Increased traffic in Northeast Georgia in recent years has driven a need for better intersections on some of the region's busier roadways.
Jason Dykes, Traffic Engineer for the Georgia DOT's Northeast District, says two relatively new interchange designs have been able to help traffic at a few select spots.
Two of those are along Interstate 85 in Gwinnett County where overpasses at Pleasant Hill Road and Jimmy Carter Boulevard have been recently replaced by what Dykes calls "diverging diamond interchanges." The new designs have the east and westbound lanes of the road swap sides, putting drivers on the left-hand side of the road.
Dykes said these designs make the roads safer and help traffic flow by allowing drivers to make left turns onto I-85 without crossing oncoming traffic.
"If you think about a typical intersection, you have the left turners that are also using the same space as the thru traffic," Dykes said. "So in a normal intersection, if you want to go straight, you've got to wait for the left turners to get out of the way because you obviously can't go at the same time."
Dykes says reducing the amount of time people wait at red lights is one of the best ways to improve traffic flow. Another interchange that accomplishes that is a newly built one in Dawson County at State Route 400 and Ga. 53 called a "displaced left turn."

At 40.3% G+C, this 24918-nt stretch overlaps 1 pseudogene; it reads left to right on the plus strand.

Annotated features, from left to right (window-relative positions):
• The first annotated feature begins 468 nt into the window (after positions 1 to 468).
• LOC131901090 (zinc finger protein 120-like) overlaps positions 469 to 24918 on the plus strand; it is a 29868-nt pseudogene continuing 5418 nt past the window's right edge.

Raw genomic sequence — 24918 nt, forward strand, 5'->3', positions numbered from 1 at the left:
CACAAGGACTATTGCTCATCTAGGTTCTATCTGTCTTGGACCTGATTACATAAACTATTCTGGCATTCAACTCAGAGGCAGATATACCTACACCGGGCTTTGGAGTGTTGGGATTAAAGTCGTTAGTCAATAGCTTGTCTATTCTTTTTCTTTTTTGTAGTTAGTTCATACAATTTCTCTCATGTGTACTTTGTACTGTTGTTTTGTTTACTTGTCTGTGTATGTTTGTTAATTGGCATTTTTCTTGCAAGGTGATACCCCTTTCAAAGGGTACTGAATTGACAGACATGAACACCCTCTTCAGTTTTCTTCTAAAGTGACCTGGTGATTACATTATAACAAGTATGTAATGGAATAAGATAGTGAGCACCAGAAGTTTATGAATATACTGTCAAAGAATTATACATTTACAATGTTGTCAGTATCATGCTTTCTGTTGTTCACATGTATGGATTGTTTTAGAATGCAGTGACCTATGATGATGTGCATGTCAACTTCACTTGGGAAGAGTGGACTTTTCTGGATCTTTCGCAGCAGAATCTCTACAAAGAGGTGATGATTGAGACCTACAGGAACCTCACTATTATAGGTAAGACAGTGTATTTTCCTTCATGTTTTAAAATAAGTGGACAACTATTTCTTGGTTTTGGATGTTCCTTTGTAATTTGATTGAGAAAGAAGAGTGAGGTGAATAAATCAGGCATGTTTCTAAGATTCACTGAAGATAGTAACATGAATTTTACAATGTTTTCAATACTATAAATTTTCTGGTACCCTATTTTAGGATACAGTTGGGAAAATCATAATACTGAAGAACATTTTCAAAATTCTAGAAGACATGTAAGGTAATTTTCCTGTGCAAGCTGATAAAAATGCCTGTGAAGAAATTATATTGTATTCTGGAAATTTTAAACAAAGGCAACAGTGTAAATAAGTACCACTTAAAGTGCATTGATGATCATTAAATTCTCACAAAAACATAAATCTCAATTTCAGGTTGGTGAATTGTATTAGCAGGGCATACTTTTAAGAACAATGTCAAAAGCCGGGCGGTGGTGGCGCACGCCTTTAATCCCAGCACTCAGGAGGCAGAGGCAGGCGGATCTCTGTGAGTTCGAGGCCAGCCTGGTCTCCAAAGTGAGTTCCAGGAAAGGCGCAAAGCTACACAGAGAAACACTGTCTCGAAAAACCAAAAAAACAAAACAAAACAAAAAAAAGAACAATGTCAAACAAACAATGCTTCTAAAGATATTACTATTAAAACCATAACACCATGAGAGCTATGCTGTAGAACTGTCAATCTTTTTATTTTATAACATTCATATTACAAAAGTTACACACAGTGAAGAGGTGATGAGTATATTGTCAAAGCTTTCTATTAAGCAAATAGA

"We have a left turn that actually will cross over the oncoming traffic. There are signals there," Dykes. "They will actually then make the left turn at the same time the thru traffic is able to go, so you're able to shorten those cycle lengths with the signal."
Dykes said the displaced left turn in Dawson County is the first interchange of its kind in Georgia and he says officials have seen less traffic backup in the area since it was completed.
Although roundabouts have become poplar in the region for improving traffic at busy intersections, Dykes said not all intersections are good fits for them, requiring more creative solutions.
"You have to have kind of a balance of traffic for both roads for a roundabout for it to function properly. Otherwise, it's just going to be one direction going all the time and it's going to be hard to sneak in there from the side road," Dykes said.
For an up-close look at diverging diamond and displaced left turn interchanges, as well as more explanation on them from Georgia DOT Traffic Engineer Justin Dykes, click on the video above.